The best example is evolution. Over 80 years ago, Fisher’s “fundamental theorem of evolution” showed that the fittest population in adjusting to environmental stress has the highest variance. Note the contrast to Darwin’s focus on static fitness, where the best population should win out and create more uniformity not less. There is dynamic tension there, but nowadays evolution embraces both concepts without having a conniption or making Fisher’s ghost fight it out with Darwin’s.

    The most vivid illustration of dynamic tension in evolution is sexual reproduction. Think about it. Mother Nature intentionally makes higher organisms reproduce through coupling instead of cloning in order to increase variation. Moreover, Mother Nature forces the base type which we might call X to couple with a less stable type Y, part of whose X has been intentionally chopped off or rendered defective to induce even more random variation. Given Y’s extra riskiness, Mother doesn’t entrust core childbearing to Ys but keeps it with the more stable X side, and makes Ys flaunt their virtues and vices to woo X mates. Granted, as Kahneman said, creatures (not just people) don’t naturally prefer the extra turbulence, so Mother Nature compensates by making sexual intercourse addictively fun.

  2. Hi Kent,

    Thank you for your thoughtful comments, and also for including some of your own views.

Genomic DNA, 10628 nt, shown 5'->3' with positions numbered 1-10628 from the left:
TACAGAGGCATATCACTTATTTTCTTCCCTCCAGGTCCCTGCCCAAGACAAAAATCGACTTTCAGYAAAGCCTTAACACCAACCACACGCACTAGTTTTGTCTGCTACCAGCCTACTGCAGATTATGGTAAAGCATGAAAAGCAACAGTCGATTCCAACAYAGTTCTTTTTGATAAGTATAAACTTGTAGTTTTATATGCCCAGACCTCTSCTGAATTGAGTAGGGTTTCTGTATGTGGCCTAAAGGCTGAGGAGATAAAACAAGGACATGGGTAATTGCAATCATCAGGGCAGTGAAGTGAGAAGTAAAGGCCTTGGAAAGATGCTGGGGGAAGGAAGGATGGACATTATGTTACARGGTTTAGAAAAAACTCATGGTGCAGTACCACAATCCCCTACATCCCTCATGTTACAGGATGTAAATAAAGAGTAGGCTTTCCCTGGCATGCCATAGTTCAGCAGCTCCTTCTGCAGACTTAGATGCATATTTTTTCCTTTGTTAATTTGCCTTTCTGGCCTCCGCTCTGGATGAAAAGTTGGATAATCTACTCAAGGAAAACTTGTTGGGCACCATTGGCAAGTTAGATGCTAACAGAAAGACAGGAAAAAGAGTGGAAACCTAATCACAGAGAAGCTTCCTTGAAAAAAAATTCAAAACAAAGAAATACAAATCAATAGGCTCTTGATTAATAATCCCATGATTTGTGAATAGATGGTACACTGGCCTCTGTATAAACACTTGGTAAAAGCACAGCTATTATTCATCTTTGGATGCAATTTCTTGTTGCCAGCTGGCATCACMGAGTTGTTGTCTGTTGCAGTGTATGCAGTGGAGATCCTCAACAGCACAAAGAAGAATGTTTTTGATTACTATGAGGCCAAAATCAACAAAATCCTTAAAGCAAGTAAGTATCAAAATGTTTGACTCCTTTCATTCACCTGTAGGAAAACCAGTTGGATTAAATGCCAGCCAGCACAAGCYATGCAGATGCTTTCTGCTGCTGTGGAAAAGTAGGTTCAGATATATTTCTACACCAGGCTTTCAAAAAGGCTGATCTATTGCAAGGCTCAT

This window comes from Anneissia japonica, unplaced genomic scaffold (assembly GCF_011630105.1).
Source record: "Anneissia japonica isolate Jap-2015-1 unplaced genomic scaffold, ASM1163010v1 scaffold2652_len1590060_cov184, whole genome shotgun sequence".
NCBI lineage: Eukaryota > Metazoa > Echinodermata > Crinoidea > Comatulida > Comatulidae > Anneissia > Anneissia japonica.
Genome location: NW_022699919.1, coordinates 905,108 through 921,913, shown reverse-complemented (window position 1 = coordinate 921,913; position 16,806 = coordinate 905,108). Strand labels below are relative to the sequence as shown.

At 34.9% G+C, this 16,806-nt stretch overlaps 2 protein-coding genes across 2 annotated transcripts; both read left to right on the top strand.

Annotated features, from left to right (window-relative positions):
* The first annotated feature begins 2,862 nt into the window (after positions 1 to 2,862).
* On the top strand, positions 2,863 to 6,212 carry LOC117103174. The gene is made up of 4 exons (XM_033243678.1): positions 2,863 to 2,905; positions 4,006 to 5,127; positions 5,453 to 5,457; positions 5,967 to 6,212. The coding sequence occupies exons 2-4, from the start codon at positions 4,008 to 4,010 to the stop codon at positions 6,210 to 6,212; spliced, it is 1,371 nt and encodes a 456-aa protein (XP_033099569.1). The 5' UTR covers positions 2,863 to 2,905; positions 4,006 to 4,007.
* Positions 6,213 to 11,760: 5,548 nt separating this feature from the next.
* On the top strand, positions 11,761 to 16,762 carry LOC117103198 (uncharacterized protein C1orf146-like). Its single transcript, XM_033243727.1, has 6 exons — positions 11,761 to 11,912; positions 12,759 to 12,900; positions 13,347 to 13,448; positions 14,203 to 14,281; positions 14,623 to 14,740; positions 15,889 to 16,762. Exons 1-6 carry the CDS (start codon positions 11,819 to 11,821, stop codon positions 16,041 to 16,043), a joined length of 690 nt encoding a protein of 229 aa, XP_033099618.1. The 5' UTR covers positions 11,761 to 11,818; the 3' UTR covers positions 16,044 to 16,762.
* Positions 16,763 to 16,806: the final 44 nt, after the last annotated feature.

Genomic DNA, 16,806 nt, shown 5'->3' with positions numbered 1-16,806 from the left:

With smiles,

    Jason

  3. For readers of the above review:

    Nassim Taleb himself has weighed in about the comments I made above. In the interest of encouraging analyst independence I highly encourage you to examine his rebuttal, the stream of which can be found via his Twitter feed, @nntaleb or my Twitter feed, @TheIntuitInvest.

    Additionally, Taleb says that a video of the event will be available. Please trust in your own experiences and assessments.

    With smiles,

    Jason

  4. manikkam says:

    super -interaction

  5. Deepak Sahay says:

    Terrible analogy. The turkey has exactly the same viewpoint about dying as humans, i.e, it will die one day. No bets on that. But there is uncertainty for how we will die- and the black swan event would be if turkey farmers so fall in love one year that they refuse to sell come Thanksgiving. Low probability events with potentially high impact are ibecoming more frequent, but paradoxically, have lower than expected impacts. Take Eurozone events of the recent past. Greece, Italy, Cyprus- stocks fell, but no strong currency moves! Explainations of past events, specially personal insights of past events, just does not guide for future, as the players, like footballers, quickly absorb lessons. Dr Taleb tells a good tale,though.

  6. Hello Deepak,

    Thank you for your comments and shared insight.

    With smiles,

    Jason